Errors in the admission of foreign nationals to the United States are not uncommon, and while some errors
are immaterial, others can have serious consequences such as an overstay of the authorized period of
admission, resulting in visa cancellation per INA222(g), and potential application of the 3-and 10-year bars.


Customs and Border Protection (“CBP”) will correct admission errors made by its officers at U.S. ports of
entry, sometimes but they may not always be able to correct the errors.  CBP also believes in port
autonomy, such that there are significant differences in where CBP will allow for corrections (e.g., at the
port of entry or at a deferred inspections office), how CBP will accept corrections (e.g., in person, by mail,
by email, etc.) and whether CBP will accept certain corrections (some ports will only consider requests by
those resident or employed in the area, or by those who were admitted at that port). Each CBP port director
has the discretion to modify how Form I-94 corrections are made and there may be variances in accessibility
due to capacity issues and other operational needs.

As some CBP offices may be more responsive or flexible than others, those offices may receive a higher
volume of requests which can cause those offices to become overwhelmed, resulting in the implementation
of more restrictive policies.


Issues if the Form I-94 Correction will be In-Person
A CBP office instituting (or re-instituting) an in-person appearance requirement for corrections may
negatively impact some foreign nationals, for example, due to inconvenience or additional cost of the inperson appearance.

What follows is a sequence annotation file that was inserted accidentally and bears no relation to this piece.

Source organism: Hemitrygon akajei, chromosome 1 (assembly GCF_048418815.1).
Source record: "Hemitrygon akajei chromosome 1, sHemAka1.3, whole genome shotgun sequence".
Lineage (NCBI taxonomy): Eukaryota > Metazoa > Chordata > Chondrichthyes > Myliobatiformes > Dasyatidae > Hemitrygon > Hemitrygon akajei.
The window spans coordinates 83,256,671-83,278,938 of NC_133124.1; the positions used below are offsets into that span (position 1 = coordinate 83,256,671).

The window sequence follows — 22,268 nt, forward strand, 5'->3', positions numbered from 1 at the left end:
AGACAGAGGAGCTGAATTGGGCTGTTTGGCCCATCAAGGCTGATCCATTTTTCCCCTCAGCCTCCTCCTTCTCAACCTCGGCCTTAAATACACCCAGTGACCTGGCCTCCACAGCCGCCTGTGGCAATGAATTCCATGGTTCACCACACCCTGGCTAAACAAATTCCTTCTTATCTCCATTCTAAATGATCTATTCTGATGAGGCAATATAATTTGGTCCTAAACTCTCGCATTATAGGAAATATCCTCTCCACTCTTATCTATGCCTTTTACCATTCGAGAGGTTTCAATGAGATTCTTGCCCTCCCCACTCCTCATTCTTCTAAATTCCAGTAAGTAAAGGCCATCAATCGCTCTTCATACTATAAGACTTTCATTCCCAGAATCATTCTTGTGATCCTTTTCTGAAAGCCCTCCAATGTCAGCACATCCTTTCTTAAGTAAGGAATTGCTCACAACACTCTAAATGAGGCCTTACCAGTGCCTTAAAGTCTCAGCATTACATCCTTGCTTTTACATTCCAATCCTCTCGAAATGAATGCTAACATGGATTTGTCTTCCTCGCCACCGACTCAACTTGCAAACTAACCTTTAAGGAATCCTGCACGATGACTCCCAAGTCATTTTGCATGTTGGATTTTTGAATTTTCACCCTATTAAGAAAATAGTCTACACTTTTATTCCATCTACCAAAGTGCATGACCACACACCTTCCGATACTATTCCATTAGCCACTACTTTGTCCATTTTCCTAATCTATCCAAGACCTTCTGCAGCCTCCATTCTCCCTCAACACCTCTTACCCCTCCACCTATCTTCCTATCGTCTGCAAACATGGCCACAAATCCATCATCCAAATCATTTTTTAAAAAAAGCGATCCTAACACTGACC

Also, in a worst-case scenario, if the CBP office’s conclusion is that a Form I-94, as
issued, is correct and the foreign national is unlawfully present, there is an increased possibility of issuance
of a Notice to Appear. However, if a correction is issued, and the passport admission stamp also had an
error, it will generally be corrected as well.


Issues If the Form I-94 Correction Will Be Done via Email, Mail, Etc.
While corrections via fax/phone/email/mail have the advantage of being convenient, there are
potential downsides. Sending documents with personally identifiable information such as passports and I94 cards
via unprotected email raises security issues, and CBP offices may vary in terms of whether they
will accept password protection of documents submitted with emailed requests.
Another issue with corrections made in the absence of an in-person appearance is that only the electronic Form I-94 record is
corrected. If the passport admission stamp also reflects an error, it cannot also be corrected.


Early Expirations that are not CBP Error
If a passport expires on or within six months of7 the requested end validity date, the foreign national’s
admission may be shortened. CBP does not consider this to be a CBP error and will generally refuse to
“correct” a Form I-94 admission record that was shortened on this basis. Further, obtaining a new passport
does not serve to extend the foreign national’s status.


Attorney Representation
CBP reiterated its long-standing position that there is no right to an attorney at the port of entry, at primary
or secondary inspection, or at deferred inspections in 2014.9. However, at officer discretion an attorney may
be present. Some offices may require a Form G-28, and some may require a DHS Form 590, to formalize
the foreign national’s consent to representation.


No Record/Incorrect Record
Local deferred inspections offices may not be capable of correcting errors that involve certain incorrect
records. For example, if the individual departed timely but there is an erroneous record that they did not
depart, per CBP’s StayCompliance10 or the CBP One11 mobile application, correction of an erroneous
record of overstay may need to be communicated via the CBP Traveler Communications Center (TCC) at
(202) 325-5120 or by email:, or by writing to the Department of Homeland
7. In addition, CBP recently indicated that the TCC may also have capacity to accept simple correction
requests by email:

The process for correcting an improperly issued Form I-94 from CBP is dynamic and can change with no notice. What worked previously may not always work in the future, and is very case dependent.

Credit: American Immigration Lawyer’s Association (AILA)